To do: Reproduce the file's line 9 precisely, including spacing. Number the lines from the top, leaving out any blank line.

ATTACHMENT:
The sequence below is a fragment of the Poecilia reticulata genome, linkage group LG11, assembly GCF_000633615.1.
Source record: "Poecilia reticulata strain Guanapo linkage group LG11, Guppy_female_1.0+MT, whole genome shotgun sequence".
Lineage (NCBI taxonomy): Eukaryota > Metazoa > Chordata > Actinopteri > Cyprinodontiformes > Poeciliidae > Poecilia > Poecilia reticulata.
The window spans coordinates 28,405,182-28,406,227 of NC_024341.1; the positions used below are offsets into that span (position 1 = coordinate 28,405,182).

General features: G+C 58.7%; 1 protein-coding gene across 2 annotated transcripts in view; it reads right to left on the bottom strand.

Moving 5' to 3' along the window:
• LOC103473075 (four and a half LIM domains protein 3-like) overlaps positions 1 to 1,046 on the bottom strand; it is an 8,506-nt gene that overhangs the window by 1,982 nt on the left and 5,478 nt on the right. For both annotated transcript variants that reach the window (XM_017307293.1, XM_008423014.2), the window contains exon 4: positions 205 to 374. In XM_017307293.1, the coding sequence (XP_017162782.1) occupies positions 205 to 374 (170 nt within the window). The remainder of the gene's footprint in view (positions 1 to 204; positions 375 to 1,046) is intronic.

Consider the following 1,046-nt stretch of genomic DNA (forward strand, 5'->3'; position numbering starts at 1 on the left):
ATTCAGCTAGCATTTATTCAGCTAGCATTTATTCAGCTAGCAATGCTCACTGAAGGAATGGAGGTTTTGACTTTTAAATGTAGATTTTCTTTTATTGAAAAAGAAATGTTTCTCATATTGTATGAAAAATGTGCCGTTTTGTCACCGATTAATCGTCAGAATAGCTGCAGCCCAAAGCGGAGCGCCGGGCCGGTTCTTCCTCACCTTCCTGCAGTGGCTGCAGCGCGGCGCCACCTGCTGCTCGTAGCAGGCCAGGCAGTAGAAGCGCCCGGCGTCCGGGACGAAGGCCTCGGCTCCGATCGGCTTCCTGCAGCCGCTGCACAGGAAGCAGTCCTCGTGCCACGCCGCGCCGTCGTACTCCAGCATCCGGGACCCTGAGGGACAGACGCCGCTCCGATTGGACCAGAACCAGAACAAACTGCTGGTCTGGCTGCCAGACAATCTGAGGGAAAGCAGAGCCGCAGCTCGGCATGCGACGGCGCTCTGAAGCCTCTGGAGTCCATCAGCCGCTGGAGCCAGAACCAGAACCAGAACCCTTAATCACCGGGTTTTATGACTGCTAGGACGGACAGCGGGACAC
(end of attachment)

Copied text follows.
ATTCAGCTAGCATTTATTCAGCTAGCATTTATTCAGCTAGCAATGCTCACTGAAGGAATGGAGGTTTTGACTTTTAAATGTAGATTTTCTTTTATTGAAAAAGAAATGTTTCTCATATTGTATGAAAAATGTGCCGTTTTGTCACCGATTAATCGTCAGAATAGCTGCAGCCCAAAGCGGAGCGCCGGGCCGGTTCTTCCTCACCTTCCTGCAGTGGCTGCAGCGCGGCGCCACCTGCTGCTCGTAGCAGGCCAGGCAGTAGAAGCGCCCGGCGTCCGGGACGAAGGCCTCGGCTCCGATCGGCTTCCTGCAGCCGCTGCACAGGAAGCAGTCCTCGTGCCACGCCGCGCCGTCGTACTCCAGCATCCGGGACCCTGAGGGACAGACGCCGCTCCGATTGGACCAGAACCAGAACAAACTGCTGGTCTGGCTGCCAGACAATCTGAGGGAAAGCAGAGCCGCAGCTCGGCATGCGACGGCGCTCTGAAGCCTCTGGAGTCCATCAGCCGCTGGAGCCAGAACCAGAACCAGAACCCTTAATCACCGGGTTTTATGACTGCTAGGACGGACAGCGGGACAC